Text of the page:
- "Her conduct was deliberate and calculating. It was a gross breach of trust and a flagrant abuse of her power"
- —Justice Peter Garling
Haines came to the country in 2000 and managed to obtain permanent Australian residency. After coming to Australia, she began work in nursing homes at least eight years prior to the crimes. She first registered a nurse in Australia in 2001. While in the Australian state of Victoria she became embroiled in three separate misconduct allegations and her nursing licence was restricted so she could only practice nursing if her employer gave six-monthly progress reports on her. This restriction was set to last for eighteen months.
In one misconduct case she injected two patients with insulin they did not require while working at Caulfield Medical Centre in Melbourne. The first occasion was on January 22, 2008 in the small hours and the second was two weeks later. Both women survived. In each case Haines was the only nurse on duty and both women, who were from affluent backgrounds, had jewellery missing.
Police raided Haines's home but the investigation faltered as no missing items were recovered, although she was charged with drug possession after cannabis was found. The Nursing Board of Victoria revoked her licence that year.
Other investigations included a claim she failed to care for a patient whilst nursing at Box Hill Hospital in 2007. That year the Nursing Board of Victoria described that as "unprofessional conduct of a serious nature" and mandated ethics training. She was also accused of shoving or slapping a patient at Caulfield Medical Centre the same year. Finally, and also in 2007, an allegation was made Haines sent text messages threatening to illicitly access confidential records of patients at Maroondah Hospital. This case was substantiated by the Nursing Board of Victoria after four years.
In 2009 she asked the Nursing Board of Victoria to reinstate her licence but the ongoing investigation into the Maroondah Hospital prevented this. In 2012 she tried again after the Nursing Board of Victoria was abolished and replaced by the federal Australian Health Practitioner Regulation Agency, which reinstated her licence with the restrictions. Her restricted licence initially hampered her ability to find work until she landed her final position, where she would commit the murders.
In April 2014 she began work at the St Andrews Village nursing home in Ballina, on the North Coast of New South Wales. The Australian Health Practitioner Regulation Agency has records of Haines registered as a nurse in Ballina since February 10, 2012.
She was soon the subject of further complaints. Marie Darragh, 82, told St Andrews Village boss Wendy Turner "I needed some cream applied to my fanny ... and I asked her to apply some cream to which Megan said 'cover yourself up you look disgusting', switched the light off and left." Darragh said this was the only time she had ever met Haines. Isabella Spencer, 77, said Haines would not take her to use the bathroom and to instead "piss in her pad". A third, unnamed, resident complained of rough treatment.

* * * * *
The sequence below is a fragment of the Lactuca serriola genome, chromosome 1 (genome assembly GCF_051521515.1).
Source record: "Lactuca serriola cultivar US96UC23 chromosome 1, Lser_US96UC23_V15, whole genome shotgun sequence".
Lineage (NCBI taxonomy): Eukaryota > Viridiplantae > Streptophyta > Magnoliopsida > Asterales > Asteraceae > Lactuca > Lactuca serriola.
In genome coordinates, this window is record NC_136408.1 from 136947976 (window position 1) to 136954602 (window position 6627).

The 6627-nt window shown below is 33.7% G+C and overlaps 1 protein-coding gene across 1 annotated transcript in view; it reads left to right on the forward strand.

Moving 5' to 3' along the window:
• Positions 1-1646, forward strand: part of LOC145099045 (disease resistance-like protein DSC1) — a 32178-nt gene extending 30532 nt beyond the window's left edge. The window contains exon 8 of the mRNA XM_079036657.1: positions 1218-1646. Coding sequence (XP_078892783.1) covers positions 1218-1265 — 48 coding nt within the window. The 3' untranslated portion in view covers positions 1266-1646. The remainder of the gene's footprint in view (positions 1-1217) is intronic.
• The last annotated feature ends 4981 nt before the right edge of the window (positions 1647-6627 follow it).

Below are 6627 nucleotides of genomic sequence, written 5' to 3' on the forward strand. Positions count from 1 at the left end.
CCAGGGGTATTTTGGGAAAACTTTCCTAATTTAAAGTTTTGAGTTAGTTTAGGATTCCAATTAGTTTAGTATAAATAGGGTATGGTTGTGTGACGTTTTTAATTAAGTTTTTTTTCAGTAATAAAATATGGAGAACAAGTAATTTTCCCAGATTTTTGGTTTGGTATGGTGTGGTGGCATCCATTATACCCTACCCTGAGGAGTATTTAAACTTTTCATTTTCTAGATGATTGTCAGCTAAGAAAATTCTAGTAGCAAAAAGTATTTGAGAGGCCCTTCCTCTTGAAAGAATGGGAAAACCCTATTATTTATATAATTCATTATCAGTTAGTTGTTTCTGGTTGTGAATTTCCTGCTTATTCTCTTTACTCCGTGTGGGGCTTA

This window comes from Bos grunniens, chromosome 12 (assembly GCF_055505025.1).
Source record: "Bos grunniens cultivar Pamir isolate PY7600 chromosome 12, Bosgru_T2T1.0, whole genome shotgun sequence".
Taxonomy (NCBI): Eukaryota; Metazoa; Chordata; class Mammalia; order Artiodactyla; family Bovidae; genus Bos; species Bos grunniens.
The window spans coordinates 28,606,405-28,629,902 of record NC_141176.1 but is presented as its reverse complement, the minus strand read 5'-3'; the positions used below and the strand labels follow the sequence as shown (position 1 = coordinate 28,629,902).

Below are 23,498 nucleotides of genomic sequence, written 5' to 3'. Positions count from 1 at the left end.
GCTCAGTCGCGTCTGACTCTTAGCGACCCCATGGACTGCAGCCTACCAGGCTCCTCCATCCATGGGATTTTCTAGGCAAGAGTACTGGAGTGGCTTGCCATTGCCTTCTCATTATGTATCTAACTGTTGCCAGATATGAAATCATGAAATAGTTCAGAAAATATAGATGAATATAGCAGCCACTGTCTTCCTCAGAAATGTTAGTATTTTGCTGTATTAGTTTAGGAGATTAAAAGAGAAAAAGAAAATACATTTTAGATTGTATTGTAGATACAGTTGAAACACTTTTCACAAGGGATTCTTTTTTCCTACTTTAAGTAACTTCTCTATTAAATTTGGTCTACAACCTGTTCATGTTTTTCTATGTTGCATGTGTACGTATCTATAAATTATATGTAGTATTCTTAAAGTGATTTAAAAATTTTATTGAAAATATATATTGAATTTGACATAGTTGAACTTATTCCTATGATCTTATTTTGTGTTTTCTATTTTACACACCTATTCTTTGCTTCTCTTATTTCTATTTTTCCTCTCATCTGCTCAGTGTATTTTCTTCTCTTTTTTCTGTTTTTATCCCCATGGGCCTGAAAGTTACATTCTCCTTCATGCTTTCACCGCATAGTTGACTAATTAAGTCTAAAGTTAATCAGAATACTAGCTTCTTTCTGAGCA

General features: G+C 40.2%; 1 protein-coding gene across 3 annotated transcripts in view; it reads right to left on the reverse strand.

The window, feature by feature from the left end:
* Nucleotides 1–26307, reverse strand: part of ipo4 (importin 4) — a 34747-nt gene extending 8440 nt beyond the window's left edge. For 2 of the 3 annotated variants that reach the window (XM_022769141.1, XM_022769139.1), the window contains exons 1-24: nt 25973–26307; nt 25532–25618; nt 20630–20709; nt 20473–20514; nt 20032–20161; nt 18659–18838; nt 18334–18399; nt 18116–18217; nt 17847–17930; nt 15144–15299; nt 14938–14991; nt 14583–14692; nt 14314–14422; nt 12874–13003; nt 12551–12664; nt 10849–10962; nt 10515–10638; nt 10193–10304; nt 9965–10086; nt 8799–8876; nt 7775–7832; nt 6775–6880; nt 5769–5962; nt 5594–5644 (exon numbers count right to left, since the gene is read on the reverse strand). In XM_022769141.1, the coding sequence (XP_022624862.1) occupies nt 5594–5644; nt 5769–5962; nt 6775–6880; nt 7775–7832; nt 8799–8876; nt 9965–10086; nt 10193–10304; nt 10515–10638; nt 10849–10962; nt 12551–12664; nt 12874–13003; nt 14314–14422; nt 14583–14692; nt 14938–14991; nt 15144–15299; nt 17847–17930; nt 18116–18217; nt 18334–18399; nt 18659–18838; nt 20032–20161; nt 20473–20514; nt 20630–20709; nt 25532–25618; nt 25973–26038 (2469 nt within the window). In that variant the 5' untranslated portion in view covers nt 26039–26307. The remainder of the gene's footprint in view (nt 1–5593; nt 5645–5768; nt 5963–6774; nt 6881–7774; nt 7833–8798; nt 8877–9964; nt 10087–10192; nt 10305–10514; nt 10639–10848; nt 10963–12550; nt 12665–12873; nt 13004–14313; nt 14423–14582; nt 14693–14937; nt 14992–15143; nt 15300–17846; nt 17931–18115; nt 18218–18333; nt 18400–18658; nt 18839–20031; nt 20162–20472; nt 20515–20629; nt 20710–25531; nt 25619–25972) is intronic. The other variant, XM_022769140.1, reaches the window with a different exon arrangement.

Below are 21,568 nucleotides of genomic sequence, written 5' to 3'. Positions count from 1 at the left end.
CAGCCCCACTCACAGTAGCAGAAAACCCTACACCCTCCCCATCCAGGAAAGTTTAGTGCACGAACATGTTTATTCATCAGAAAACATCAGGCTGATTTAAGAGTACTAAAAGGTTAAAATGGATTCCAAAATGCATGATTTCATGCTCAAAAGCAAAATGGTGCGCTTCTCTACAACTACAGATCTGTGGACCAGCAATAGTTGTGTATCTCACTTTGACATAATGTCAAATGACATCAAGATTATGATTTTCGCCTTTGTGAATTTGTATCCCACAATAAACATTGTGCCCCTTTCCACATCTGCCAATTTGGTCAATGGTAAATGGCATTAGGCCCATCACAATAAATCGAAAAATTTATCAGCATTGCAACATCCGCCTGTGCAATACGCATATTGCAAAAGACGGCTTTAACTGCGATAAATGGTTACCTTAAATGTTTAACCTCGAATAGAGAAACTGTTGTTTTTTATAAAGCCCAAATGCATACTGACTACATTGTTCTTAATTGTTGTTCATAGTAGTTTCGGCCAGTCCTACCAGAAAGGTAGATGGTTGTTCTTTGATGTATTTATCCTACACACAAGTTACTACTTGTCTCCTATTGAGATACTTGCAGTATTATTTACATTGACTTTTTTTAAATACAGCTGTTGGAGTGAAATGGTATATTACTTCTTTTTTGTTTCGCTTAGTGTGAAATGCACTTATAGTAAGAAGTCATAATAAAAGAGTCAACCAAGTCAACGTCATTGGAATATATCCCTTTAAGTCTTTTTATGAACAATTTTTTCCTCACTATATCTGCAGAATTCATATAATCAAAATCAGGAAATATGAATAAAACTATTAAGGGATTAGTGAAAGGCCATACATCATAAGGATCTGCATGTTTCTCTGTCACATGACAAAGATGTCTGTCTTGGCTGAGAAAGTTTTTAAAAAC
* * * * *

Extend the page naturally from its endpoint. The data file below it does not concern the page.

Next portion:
Upon arrival for a May 9th, 2014 night shift at St Andrews Village Haines was informed of the complaints by Darragh and Spencer, and that a third complaint was pending. It was her sixth shift at the facility and she was reminded of the restrictions on her licence. Darragh and Spencer were found unresponsive by staff the following morning from apparent strokes. Emergency services rushed to the scene but both died before help arrived. They were later formally declared dead in hospital. A third resident, Marjorie Patterson, 88, complained of waking during the same night to find Haines assaulting her by giving her unneeded painkillers. Police believe she would have died had she not woken. A May 13 meeting was meanwhile set up between Haines and her managers to discuss the complaints against her. Routine tests showed insulin had been injected into both victims, poisoning them, and on May 15th detectives arrived at Haines's North Coast home to search it and question her. Detectives from Sydney's homicide team and Richmond Local Area Command combined forces to form Strike Force Odimi to investigate the attacks on sleeping elderly women. The only injuries on the deceased were needle marks on their arms.
After an investigation which included surveillance of Haines's phone calls the killer was arrested by plain clothes officers in an unmarked car on July 7; she did not resist and walked willingly to the car. At that time she was in Seaspray, Victoria and local police arrested her, with a court hearing at Melbourne's Magistrates Court the following day beginning the extradition process back to New South Wales. Magistrate Duncan Reynolds ordered her extradited and to receive treatment for depression. Joanne Findley, representing Haines, said the depression was severe and this combined with Haines never being detained before made her client vulnerable.
At a hearing before the New South Wales Supreme Court in April 2015 Haines argued the circumstantial nature of the evidence against her amounted to a weak case which made her ongoing pretrial detention unlawful. Justice Geoffrey Bellew disagreed, ruling the case may be circumstantial but was not weak, and ordered her to remain locked up. In May 2016 she was arraigned on two counts of murder at the New South Wales Supreme Court in Sydney and committed for trial after pleading not guilty.
Trial and evidence
Haines was tried before Justice Peter Garling at the New South Wales Supreme Court in Lismore. She was represented at trial by Troy Edwards, with prosecutor Brendan Campbell representing the crown.
According to Detective Superintendent Michael Willing, a Homicide Squad member, Haines was immediately suspected: "We had a good idea of what occurred and were waiting for further forensic accounts."